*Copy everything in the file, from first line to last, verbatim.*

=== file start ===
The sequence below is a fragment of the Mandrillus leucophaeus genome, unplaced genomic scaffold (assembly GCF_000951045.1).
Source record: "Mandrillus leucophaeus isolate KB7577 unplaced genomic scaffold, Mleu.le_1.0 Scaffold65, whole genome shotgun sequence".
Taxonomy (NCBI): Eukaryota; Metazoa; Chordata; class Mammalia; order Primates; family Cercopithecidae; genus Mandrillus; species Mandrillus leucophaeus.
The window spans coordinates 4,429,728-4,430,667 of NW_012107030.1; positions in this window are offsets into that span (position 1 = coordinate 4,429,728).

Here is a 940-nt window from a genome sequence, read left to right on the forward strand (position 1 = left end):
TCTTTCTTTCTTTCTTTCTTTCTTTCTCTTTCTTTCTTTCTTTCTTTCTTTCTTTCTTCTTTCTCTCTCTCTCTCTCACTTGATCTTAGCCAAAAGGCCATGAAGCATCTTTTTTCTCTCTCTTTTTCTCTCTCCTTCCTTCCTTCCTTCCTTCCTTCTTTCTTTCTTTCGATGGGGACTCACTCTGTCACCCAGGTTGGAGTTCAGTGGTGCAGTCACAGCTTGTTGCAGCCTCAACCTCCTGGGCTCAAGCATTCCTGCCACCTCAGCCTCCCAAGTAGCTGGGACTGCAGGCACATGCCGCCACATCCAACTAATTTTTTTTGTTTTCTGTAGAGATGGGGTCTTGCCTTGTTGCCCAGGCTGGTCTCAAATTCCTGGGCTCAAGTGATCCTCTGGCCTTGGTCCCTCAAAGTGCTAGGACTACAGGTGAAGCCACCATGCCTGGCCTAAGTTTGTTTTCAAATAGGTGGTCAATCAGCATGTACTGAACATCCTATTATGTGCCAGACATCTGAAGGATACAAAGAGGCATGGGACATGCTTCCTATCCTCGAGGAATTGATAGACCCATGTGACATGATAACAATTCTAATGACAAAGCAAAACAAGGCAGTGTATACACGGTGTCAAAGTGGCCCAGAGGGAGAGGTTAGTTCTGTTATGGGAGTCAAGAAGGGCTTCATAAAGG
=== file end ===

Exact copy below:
The sequence below is a fragment of the Mandrillus leucophaeus genome, unplaced genomic scaffold (assembly GCF_000951045.1).
Source record: "Mandrillus leucophaeus isolate KB7577 unplaced genomic scaffold, Mleu.le_1.0 Scaffold65, whole genome shotgun sequence".
Taxonomy (NCBI): Eukaryota; Metazoa; Chordata; class Mammalia; order Primates; family Cercopithecidae; genus Mandrillus; species Mandrillus leucophaeus.
The window spans coordinates 4,429,728-4,430,667 of NW_012107030.1; positions in this window are offsets into that span (position 1 = coordinate 4,429,728).

Here is a 940-nt window from a genome sequence, read left to right on the forward strand (position 1 = left end):
TCTTTCTTTCTTTCTTTCTTTCTTTCTCTTTCTTTCTTTCTTTCTTTCTTTCTTTCTTCTTTCTCTCTCTCTCTCTCACTTGATCTTAGCCAAAAGGCCATGAAGCATCTTTTTTCTCTCTCTTTTTCTCTCTCCTTCCTTCCTTCCTTCCTTCCTTCTTTCTTTCTTTCGATGGGGACTCACTCTGTCACCCAGGTTGGAGTTCAGTGGTGCAGTCACAGCTTGTTGCAGCCTCAACCTCCTGGGCTCAAGCATTCCTGCCACCTCAGCCTCCCAAGTAGCTGGGACTGCAGGCACATGCCGCCACATCCAACTAATTTTTTTTGTTTTCTGTAGAGATGGGGTCTTGCCTTGTTGCCCAGGCTGGTCTCAAATTCCTGGGCTCAAGTGATCCTCTGGCCTTGGTCCCTCAAAGTGCTAGGACTACAGGTGAAGCCACCATGCCTGGCCTAAGTTTGTTTTCAAATAGGTGGTCAATCAGCATGTACTGAACATCCTATTATGTGCCAGACATCTGAAGGATACAAAGAGGCATGGGACATGCTTCCTATCCTCGAGGAATTGATAGACCCATGTGACATGATAACAATTCTAATGACAAAGCAAAACAAGGCAGTGTATACACGGTGTCAAAGTGGCCCAGAGGGAGAGGTTAGTTCTGTTATGGGAGTCAAGAAGGGCTTCATAAAGG